New Saftey Boats

Chris FogelHoover Sailing Club, Leadline, Leadline Club News

Care & Feeding of Our Boston Whalers

As a result of the City of Columbus’ decision to limit the horsepower of our Safety boats to 25 or less, we have replaced our two RIBs with two additional 13-foot Boston Whalers. 

Our original Whaler was built in 1970 and although used roughly by the club, it has proved to be both functional and durable for our purposes.  The two newer Whalers (1981 and 1988) were found over the winter and both are outfitted with 25 HP four-stroke engines.  This allows us to operate all of our boats on regular gasoline and all the boat gas tanks are now interchangeable and can be used on any of the boats.

Keys for the Whalers

It’s important to know that the ignition keys are unique to each Whaler and cannot be interchanged.  Therefore, we are identifying our Whaler fleet as Whaler 1, Whaler 2, and Whaler 3.  The ignition keys, boat trailers, and motors have each been labeled in this manner to avoid confusion.  See the picture of the individual keys below.  Note that the Committee boat and Rescue One continue to operate with unlabeled keys that ARE interchangeable. 

We are fortunate to find such nice boats to add to our fleet.  Although they are shared property and used by all club members, please treat the boats as if they were your own and use care to avoid hull damage. Here are some tips for keeping them in good shape.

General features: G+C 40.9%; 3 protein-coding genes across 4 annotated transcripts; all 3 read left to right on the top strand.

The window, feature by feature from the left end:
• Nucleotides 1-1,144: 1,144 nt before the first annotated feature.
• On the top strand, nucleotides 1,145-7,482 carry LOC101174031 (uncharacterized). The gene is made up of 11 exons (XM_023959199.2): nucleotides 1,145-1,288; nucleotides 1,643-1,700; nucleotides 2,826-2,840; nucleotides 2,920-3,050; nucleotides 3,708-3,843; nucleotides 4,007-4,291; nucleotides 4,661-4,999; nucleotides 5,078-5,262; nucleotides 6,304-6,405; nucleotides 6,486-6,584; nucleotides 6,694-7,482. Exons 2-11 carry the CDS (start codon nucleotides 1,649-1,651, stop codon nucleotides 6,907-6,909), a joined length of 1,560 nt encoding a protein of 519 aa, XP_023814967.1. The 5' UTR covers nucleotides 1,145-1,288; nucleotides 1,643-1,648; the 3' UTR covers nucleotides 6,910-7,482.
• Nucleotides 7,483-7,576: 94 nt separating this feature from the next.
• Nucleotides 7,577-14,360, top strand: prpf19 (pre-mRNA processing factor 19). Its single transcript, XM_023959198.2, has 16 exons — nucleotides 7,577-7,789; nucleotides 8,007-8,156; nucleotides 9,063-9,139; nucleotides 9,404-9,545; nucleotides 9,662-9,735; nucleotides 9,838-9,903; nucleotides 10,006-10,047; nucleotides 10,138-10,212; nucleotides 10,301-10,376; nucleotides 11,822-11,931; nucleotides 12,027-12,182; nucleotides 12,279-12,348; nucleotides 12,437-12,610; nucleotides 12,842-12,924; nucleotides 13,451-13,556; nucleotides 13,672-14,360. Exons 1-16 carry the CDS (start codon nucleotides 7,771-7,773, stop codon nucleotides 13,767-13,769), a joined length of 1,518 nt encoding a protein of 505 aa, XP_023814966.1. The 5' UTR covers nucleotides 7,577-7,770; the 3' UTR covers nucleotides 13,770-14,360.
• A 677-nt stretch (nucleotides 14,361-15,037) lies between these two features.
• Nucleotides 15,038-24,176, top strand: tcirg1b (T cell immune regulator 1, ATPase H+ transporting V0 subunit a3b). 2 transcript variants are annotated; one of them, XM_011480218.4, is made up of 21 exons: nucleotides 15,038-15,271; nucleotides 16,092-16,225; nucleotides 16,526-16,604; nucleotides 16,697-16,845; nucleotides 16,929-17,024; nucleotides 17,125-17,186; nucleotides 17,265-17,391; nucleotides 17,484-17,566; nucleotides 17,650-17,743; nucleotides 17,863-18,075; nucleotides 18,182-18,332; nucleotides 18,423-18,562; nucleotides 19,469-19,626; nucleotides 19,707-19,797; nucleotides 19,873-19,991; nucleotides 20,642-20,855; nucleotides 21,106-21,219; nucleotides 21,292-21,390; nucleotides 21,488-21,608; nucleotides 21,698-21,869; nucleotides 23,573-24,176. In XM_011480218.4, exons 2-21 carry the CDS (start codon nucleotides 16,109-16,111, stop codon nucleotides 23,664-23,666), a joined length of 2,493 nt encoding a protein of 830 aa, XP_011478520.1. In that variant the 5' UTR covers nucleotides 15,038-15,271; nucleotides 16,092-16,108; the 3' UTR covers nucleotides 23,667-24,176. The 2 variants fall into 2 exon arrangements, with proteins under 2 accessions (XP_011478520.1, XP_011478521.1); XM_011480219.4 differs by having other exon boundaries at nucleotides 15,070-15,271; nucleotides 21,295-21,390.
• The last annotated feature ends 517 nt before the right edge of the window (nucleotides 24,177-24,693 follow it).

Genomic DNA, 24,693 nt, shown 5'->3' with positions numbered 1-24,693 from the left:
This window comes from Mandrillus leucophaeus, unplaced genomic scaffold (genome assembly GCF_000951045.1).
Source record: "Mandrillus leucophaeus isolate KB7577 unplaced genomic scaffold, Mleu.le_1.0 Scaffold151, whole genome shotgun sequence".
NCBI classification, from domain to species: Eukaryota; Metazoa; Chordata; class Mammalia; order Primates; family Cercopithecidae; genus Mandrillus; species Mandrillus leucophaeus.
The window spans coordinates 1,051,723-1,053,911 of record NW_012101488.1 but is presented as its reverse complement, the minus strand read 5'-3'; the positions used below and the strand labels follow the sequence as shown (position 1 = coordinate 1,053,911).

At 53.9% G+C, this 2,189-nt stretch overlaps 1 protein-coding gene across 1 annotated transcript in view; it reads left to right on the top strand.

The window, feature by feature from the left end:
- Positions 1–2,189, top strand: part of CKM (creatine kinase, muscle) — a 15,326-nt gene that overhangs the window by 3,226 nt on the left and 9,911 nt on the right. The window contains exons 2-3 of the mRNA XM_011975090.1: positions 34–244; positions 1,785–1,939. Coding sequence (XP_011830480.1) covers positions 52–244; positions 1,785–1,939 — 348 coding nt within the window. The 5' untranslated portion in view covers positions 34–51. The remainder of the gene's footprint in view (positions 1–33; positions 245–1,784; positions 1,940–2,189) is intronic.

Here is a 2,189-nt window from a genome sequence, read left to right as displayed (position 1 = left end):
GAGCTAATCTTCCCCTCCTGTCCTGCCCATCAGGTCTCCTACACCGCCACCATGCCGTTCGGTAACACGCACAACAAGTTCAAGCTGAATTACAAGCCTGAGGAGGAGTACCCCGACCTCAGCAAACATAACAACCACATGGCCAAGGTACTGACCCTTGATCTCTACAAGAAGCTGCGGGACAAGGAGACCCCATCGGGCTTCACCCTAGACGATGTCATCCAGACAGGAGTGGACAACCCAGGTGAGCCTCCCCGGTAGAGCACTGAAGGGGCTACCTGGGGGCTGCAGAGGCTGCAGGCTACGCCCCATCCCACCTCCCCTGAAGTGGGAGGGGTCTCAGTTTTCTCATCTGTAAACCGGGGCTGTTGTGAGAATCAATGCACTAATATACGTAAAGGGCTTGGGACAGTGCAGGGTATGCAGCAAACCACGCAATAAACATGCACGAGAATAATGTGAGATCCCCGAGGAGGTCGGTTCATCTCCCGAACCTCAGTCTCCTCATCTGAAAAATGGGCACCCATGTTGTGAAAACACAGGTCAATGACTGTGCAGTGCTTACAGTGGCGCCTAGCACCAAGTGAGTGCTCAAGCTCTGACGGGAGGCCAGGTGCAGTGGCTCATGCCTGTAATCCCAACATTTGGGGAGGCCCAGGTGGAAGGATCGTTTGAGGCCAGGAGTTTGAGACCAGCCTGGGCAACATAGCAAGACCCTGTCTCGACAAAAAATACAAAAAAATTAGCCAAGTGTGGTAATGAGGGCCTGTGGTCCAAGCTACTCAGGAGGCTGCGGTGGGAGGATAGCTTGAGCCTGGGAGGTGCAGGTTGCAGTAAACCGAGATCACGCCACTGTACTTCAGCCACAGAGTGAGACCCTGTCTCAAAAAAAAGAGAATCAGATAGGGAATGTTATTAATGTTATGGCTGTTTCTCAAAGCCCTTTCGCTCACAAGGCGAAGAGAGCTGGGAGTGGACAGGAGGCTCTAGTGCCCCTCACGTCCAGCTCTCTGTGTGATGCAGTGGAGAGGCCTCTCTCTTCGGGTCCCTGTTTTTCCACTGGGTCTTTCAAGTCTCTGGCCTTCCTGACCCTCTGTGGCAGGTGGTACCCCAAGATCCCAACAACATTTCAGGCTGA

Docking the Whalers

These newer Whalers are in great shape and neither hull has a scratch on them.  In order to keep them this way they need to be tied up correctly in their dock slips as follows:

  • as you slowly enter the slip grab the rear dock lines and attach to the finger piers at the stern of the boat, then
  • very snugly tie the bowline to the main dock.  This way, the bows will not come in contact with the dock and damage the chine.

Tying Up the Whalers

Whalers should never be tied to other docks by tying the bowline directly to the dock.

Because the boats have a square bow, tying the boat to the dock in this manner allows the bow of the boat to rub against the dock and damage the bow.

Simply lead the bow line around either port or starboard bow cleat, then secure to the line to the dock. This allows the boat to rest at its corner and will avoid damaging the hull.